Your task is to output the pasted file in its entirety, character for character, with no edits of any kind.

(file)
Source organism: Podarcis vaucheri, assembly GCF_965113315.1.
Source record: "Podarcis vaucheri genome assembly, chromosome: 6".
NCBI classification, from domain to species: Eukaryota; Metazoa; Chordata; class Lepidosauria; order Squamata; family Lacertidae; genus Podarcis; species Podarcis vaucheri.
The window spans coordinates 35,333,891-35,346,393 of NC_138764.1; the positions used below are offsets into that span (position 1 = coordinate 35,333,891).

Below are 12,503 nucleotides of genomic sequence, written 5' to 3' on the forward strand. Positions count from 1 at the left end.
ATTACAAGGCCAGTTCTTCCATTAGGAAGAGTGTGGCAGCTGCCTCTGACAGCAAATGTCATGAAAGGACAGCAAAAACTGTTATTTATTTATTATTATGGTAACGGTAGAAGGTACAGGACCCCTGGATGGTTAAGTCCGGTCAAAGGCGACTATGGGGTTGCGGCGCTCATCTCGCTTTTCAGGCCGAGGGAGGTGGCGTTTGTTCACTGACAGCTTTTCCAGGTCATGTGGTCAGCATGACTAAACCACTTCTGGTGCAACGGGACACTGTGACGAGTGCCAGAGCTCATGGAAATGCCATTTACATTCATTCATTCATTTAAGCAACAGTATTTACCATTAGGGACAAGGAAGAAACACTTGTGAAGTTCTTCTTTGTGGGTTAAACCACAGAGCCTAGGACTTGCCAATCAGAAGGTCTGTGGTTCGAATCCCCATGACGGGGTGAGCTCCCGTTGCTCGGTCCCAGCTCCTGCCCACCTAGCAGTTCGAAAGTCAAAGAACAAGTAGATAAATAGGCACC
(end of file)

Source organism: Podarcis vaucheri, assembly GCF_965113315.1.
Source record: "Podarcis vaucheri genome assembly, chromosome: 6".
NCBI classification, from domain to species: Eukaryota; Metazoa; Chordata; class Lepidosauria; order Squamata; family Lacertidae; genus Podarcis; species Podarcis vaucheri.
The window spans coordinates 35,333,891-35,346,393 of NC_138764.1; the positions used below are offsets into that span (position 1 = coordinate 35,333,891).

Below are 12,503 nucleotides of genomic sequence, written 5' to 3' on the forward strand. Positions count from 1 at the left end.
ATTACAAGGCCAGTTCTTCCATTAGGAAGAGTGTGGCAGCTGCCTCTGACAGCAAATGTCATGAAAGGACAGCAAAAACTGTTATTTATTTATTATTATGGTAACGGTAGAAGGTACAGGACCCCTGGATGGTTAAGTCCGGTCAAAGGCGACTATGGGGTTGCGGCGCTCATCTCGCTTTTCAGGCCGAGGGAGGTGGCGTTTGTTCACTGACAGCTTTTCCAGGTCATGTGGTCAGCATGACTAAACCACTTCTGGTGCAACGGGACACTGTGACGAGTGCCAGAGCTCATGGAAATGCCATTTACATTCATTCATTCATTTAAGCAACAGTATTTACCATTAGGGACAAGGAAGAAACACTTGTGAAGTTCTTCTTTGTGGGTTAAACCACAGAGCCTAGGACTTGCCAATCAGAAGGTCTGTGGTTCGAATCCCCATGACGGGGTGAGCTCCCGTTGCTCGGTCCCAGCTCCTGCCCACCTAGCAGTTCGAAAGTCAAAGAACAAGTAGATAAATAGGCACC